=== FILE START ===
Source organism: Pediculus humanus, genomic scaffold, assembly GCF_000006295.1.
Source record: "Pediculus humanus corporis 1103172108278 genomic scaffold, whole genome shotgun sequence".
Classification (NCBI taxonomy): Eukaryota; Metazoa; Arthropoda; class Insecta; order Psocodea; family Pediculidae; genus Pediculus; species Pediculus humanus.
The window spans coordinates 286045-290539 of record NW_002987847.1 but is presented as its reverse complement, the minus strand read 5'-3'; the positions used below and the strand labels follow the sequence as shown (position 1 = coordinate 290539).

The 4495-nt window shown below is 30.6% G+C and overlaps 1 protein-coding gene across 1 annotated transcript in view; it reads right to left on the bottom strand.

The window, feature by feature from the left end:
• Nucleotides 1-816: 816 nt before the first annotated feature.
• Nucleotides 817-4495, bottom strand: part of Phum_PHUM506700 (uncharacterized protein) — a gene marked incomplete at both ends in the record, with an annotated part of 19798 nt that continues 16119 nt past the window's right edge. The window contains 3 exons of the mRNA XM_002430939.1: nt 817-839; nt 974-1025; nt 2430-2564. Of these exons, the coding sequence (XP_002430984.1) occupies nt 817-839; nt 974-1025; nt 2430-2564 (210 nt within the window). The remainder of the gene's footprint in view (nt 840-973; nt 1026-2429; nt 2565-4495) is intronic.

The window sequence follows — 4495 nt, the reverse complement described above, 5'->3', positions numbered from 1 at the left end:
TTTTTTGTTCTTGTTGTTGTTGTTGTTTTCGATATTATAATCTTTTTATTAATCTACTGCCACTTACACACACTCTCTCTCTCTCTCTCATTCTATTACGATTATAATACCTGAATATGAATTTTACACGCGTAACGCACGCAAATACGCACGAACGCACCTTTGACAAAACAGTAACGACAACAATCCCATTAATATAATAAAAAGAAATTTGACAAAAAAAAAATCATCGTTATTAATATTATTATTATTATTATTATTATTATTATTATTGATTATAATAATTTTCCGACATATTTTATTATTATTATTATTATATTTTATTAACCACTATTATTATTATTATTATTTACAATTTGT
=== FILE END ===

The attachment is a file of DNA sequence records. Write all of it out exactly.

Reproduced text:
Source organism: Pediculus humanus, genomic scaffold, assembly GCF_000006295.1.
Source record: "Pediculus humanus corporis 1103172108278 genomic scaffold, whole genome shotgun sequence".
Classification (NCBI taxonomy): Eukaryota; Metazoa; Arthropoda; class Insecta; order Psocodea; family Pediculidae; genus Pediculus; species Pediculus humanus.
The window spans coordinates 286045-290539 of record NW_002987847.1 but is presented as its reverse complement, the minus strand read 5'-3'; the positions used below and the strand labels follow the sequence as shown (position 1 = coordinate 290539).

The 4495-nt window shown below is 30.6% G+C and overlaps 1 protein-coding gene across 1 annotated transcript in view; it reads right to left on the bottom strand.

The window, feature by feature from the left end:
• Nucleotides 1-816: 816 nt before the first annotated feature.
• Nucleotides 817-4495, bottom strand: part of Phum_PHUM506700 (uncharacterized protein) — a gene marked incomplete at both ends in the record, with an annotated part of 19798 nt that continues 16119 nt past the window's right edge. The window contains 3 exons of the mRNA XM_002430939.1: nt 817-839; nt 974-1025; nt 2430-2564. Of these exons, the coding sequence (XP_002430984.1) occupies nt 817-839; nt 974-1025; nt 2430-2564 (210 nt within the window). The remainder of the gene's footprint in view (nt 840-973; nt 1026-2429; nt 2565-4495) is intronic.

The window sequence follows — 4495 nt, the reverse complement described above, 5'->3', positions numbered from 1 at the left end:
TTTTTTGTTCTTGTTGTTGTTGTTGTTTTCGATATTATAATCTTTTTATTAATCTACTGCCACTTACACACACTCTCTCTCTCTCTCTCATTCTATTACGATTATAATACCTGAATATGAATTTTACACGCGTAACGCACGCAAATACGCACGAACGCACCTTTGACAAAACAGTAACGACAACAATCCCATTAATATAATAAAAAGAAATTTGACAAAAAAAAAATCATCGTTATTAATATTATTATTATTATTATTATTATTATTATTATTGATTATAATAATTTTCCGACATATTTTATTATTATTATTATTATATTTTATTAACCACTATTATTATTATTATTATTTACAATTTGT